By Patrick Holford
Life is a balancing act between making energy by combusting glucose or ketones with oxygen, which generates ‘oxidant’ exhaust fumes that harm the body. Skin goes crinkly and age spots develop – all due to oxidation. That’s what makes apples go brown, leaves change colour and iron rust. In the end, we lose, which is why all oxygen-based life forms have a finite life – and why your brain and body inevitably age.
However, you can not only add years to your life, but also life to your years, by improving your intake of antioxidants and polyphenols found in whole foods, fruits, vegetables, herbs and spices.
A study in Finland and Sweden which compared those with a ‘healthy’ versus ‘unhealthy’ diet in mid-life for future risk of developing Alzheimer’s disease and dementia 14 years later. Those who ate the ‘healthiest’ diet had an 86-90% decreased risk of developing dementia and a 90-92% decreased risk of developing Alzheimer’s disease.
Some of the benefits come from low-sugar diets, diets high in omega-3 and B vitamins and some from foods high in antioxidants and polyphenols – which we will focus on here.
Your best bet is probably to both eat a diet with a broad spectrum of antioxidants and also supplement them. The older you are the more you are likely to need. Key antioxidants are:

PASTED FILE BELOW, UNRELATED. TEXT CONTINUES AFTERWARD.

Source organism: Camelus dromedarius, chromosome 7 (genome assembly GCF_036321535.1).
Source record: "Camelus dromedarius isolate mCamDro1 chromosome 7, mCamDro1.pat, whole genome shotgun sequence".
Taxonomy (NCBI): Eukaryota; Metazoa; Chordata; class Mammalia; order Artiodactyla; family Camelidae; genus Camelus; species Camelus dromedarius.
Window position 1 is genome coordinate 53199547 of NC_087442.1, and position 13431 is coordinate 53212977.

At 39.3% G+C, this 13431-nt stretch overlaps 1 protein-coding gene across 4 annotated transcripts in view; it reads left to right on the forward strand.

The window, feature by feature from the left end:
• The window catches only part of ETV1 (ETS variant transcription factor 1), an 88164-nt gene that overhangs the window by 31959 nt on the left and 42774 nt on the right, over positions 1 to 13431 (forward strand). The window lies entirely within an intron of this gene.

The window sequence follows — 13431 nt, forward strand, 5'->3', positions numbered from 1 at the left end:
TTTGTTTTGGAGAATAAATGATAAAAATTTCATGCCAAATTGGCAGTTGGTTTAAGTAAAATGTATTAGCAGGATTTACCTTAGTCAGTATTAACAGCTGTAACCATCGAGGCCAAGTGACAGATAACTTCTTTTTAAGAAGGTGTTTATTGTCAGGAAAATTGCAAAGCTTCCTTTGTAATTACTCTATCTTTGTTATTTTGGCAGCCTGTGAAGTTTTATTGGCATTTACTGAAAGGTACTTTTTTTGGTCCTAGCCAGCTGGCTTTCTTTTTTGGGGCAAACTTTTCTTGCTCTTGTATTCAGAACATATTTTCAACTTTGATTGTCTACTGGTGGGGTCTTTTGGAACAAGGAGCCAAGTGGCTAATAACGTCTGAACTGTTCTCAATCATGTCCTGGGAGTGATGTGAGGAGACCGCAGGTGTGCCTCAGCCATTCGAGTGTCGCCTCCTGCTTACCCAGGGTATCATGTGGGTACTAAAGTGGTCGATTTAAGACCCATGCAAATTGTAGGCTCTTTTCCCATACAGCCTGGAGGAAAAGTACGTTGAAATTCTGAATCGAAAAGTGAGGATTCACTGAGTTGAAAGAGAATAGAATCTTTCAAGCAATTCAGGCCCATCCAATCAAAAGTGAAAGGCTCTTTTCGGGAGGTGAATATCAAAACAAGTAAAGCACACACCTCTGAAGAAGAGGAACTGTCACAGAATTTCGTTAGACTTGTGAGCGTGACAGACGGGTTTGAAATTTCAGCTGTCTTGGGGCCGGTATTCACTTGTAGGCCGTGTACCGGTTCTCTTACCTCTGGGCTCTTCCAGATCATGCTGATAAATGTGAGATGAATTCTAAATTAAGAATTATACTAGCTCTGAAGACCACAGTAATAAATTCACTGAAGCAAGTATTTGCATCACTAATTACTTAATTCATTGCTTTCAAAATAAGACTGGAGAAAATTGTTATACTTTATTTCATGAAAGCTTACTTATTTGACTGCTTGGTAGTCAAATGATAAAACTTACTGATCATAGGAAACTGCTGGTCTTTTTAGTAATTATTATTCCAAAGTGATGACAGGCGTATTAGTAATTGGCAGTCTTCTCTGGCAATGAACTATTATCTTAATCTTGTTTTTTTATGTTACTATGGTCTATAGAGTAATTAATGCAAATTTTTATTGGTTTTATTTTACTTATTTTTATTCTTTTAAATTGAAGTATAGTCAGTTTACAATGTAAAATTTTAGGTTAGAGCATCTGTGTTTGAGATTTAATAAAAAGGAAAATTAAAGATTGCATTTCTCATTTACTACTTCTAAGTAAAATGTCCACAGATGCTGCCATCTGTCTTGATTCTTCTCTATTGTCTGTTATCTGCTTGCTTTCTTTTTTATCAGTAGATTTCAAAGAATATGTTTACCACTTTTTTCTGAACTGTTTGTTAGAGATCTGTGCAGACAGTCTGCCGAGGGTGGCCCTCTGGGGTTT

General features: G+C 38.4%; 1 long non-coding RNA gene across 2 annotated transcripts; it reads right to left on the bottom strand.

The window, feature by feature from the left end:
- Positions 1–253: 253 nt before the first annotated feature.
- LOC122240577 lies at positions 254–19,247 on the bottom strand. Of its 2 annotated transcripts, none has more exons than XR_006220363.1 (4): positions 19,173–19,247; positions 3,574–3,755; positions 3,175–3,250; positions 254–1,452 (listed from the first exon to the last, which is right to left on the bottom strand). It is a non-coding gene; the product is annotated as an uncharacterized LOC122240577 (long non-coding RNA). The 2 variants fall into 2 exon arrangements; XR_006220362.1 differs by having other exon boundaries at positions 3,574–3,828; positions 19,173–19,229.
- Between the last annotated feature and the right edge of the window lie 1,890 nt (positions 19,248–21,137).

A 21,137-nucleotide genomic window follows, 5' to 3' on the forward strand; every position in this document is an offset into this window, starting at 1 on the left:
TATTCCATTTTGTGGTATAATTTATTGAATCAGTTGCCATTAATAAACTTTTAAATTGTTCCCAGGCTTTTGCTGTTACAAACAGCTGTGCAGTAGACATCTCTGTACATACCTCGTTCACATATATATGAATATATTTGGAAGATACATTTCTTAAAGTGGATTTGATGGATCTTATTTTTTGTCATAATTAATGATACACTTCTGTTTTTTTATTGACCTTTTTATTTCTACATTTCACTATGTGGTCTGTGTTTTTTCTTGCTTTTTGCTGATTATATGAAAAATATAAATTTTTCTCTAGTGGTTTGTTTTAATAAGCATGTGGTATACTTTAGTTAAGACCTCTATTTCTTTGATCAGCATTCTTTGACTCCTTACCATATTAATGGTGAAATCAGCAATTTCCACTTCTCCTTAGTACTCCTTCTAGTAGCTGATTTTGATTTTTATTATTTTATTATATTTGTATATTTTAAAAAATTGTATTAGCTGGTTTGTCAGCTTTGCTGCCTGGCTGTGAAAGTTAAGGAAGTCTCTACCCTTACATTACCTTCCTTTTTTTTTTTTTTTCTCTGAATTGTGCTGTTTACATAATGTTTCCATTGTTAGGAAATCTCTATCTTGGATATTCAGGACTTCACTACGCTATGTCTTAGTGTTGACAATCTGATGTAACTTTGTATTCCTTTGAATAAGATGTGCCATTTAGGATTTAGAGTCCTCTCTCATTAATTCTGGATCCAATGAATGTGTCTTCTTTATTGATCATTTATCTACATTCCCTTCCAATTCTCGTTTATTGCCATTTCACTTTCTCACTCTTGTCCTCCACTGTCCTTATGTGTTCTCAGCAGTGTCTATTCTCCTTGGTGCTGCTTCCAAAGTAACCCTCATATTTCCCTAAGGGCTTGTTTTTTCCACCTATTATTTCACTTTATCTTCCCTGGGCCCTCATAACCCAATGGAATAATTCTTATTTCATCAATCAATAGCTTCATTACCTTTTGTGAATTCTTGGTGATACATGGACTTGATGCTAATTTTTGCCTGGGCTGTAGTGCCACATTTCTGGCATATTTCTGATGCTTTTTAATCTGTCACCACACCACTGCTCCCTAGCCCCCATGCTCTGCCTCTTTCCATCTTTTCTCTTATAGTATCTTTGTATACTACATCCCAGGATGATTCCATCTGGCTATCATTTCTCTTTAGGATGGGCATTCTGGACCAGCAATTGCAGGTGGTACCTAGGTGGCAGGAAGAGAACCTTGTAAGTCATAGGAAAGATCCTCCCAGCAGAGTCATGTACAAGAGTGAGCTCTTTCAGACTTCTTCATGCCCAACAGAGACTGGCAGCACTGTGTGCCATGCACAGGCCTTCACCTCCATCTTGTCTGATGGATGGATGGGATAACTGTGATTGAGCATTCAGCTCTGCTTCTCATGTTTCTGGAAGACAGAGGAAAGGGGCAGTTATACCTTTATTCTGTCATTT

- Vitamin A, C and E – associated with reducing Alzheimer’s risk
- Lipoic acid (7) – protects the memory-friendly neurotransmitter acetycholine and dampens down brain oxidation and inflammation)
- Glutathione (8) or N-acetyl Cysteine (NAC)(9) – protects the brain and improves methylation thus having potential in dementia prevention.
- Co-enzyme Q10 – protects the mitochondria in the brain from oxidative stress (10)
- Resveratrol – resveratrol has antioxidant, anti-inflammatory, and neuroprotective properties and prevent hippocampal brain damage. (11)
So, what do you need to eat and drink to preserve your memory and protect your brain? Basically, eat a Mediterranean style ‘rainbow coloured’ diet. A Mediterranean diet has more fish, less meat and dairy, more olive oil, fruit and vegetables including tomatoes, legumes (beans and lentils), whole grain cereals than a standard western diet. It also includes small quantities of red wine. There are variations of this kind of diet, called the MIND diet and the DASH diet, but the core components are the same and as researchers drill down we are learning what to eat and drink to keep your mind sharp and brain young, and how much.